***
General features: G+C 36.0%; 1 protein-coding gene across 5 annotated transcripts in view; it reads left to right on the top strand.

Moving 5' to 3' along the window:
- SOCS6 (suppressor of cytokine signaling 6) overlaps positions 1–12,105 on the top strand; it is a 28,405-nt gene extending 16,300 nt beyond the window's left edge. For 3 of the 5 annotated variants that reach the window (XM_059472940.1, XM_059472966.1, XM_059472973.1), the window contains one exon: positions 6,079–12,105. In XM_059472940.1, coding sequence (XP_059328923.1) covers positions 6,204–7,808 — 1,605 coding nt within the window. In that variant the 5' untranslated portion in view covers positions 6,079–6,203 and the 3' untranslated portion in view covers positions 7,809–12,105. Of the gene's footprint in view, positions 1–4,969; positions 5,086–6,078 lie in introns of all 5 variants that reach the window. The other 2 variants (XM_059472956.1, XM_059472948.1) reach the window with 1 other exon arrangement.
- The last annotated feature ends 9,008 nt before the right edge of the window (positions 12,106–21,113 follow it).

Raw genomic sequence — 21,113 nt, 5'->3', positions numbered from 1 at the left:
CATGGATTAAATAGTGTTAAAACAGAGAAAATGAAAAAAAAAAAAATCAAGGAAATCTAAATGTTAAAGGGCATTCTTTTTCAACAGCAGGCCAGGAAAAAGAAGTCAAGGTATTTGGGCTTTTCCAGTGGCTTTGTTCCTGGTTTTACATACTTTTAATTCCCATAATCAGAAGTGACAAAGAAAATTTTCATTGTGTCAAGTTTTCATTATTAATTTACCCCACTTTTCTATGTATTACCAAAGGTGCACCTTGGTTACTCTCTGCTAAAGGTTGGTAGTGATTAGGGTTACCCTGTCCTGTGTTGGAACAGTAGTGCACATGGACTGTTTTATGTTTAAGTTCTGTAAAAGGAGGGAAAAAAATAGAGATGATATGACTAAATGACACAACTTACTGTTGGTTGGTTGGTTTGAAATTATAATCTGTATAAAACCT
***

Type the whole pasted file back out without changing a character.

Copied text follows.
General features: G+C 36.0%; 1 protein-coding gene across 5 annotated transcripts in view; it reads left to right on the top strand.

Moving 5' to 3' along the window:
- SOCS6 (suppressor of cytokine signaling 6) overlaps positions 1–12,105 on the top strand; it is a 28,405-nt gene extending 16,300 nt beyond the window's left edge. For 3 of the 5 annotated variants that reach the window (XM_059472940.1, XM_059472966.1, XM_059472973.1), the window contains one exon: positions 6,079–12,105. In XM_059472940.1, coding sequence (XP_059328923.1) covers positions 6,204–7,808 — 1,605 coding nt within the window. In that variant the 5' untranslated portion in view covers positions 6,079–6,203 and the 3' untranslated portion in view covers positions 7,809–12,105. Of the gene's footprint in view, positions 1–4,969; positions 5,086–6,078 lie in introns of all 5 variants that reach the window. The other 2 variants (XM_059472956.1, XM_059472948.1) reach the window with 1 other exon arrangement.
- The last annotated feature ends 9,008 nt before the right edge of the window (positions 12,106–21,113 follow it).

Raw genomic sequence — 21,113 nt, 5'->3', positions numbered from 1 at the left:
CATGGATTAAATAGTGTTAAAACAGAGAAAATGAAAAAAAAAAAAATCAAGGAAATCTAAATGTTAAAGGGCATTCTTTTTCAACAGCAGGCCAGGAAAAAGAAGTCAAGGTATTTGGGCTTTTCCAGTGGCTTTGTTCCTGGTTTTACATACTTTTAATTCCCATAATCAGAAGTGACAAAGAAAATTTTCATTGTGTCAAGTTTTCATTATTAATTTACCCCACTTTTCTATGTATTACCAAAGGTGCACCTTGGTTACTCTCTGCTAAAGGTTGGTAGTGATTAGGGTTACCCTGTCCTGTGTTGGAACAGTAGTGCACATGGACTGTTTTATGTTTAAGTTCTGTAAAAGGAGGGAAAAAAATAGAGATGATATGACTAAATGACACAACTTACTGTTGGTTGGTTGGTTTGAAATTATAATCTGTATAAAACCT